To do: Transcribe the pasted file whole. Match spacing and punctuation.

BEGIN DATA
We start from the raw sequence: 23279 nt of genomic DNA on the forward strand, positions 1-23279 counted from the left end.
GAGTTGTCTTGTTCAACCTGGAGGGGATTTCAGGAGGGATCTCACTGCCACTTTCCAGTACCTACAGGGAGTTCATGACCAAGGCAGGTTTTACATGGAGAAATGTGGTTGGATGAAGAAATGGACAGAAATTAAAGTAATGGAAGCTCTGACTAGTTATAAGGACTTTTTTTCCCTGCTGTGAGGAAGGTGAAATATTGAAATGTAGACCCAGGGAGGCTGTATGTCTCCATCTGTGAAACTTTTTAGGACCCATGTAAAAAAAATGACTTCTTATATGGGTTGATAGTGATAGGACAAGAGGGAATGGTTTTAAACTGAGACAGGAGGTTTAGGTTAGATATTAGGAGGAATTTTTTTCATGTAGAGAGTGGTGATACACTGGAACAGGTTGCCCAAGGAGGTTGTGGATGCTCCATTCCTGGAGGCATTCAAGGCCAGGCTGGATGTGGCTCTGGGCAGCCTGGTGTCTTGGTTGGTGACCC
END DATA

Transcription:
We start from the raw sequence: 23279 nt of genomic DNA on the forward strand, positions 1-23279 counted from the left end.
GAGTTGTCTTGTTCAACCTGGAGGGGATTTCAGGAGGGATCTCACTGCCACTTTCCAGTACCTACAGGGAGTTCATGACCAAGGCAGGTTTTACATGGAGAAATGTGGTTGGATGAAGAAATGGACAGAAATTAAAGTAATGGAAGCTCTGACTAGTTATAAGGACTTTTTTTCCCTGCTGTGAGGAAGGTGAAATATTGAAATGTAGACCCAGGGAGGCTGTATGTCTCCATCTGTGAAACTTTTTAGGACCCATGTAAAAAAAATGACTTCTTATATGGGTTGATAGTGATAGGACAAGAGGGAATGGTTTTAAACTGAGACAGGAGGTTTAGGTTAGATATTAGGAGGAATTTTTTTCATGTAGAGAGTGGTGATACACTGGAACAGGTTGCCCAAGGAGGTTGTGGATGCTCCATTCCTGGAGGCATTCAAGGCCAGGCTGGATGTGGCTCTGGGCAGCCTGGTGTCTTGGTTGGTGACCC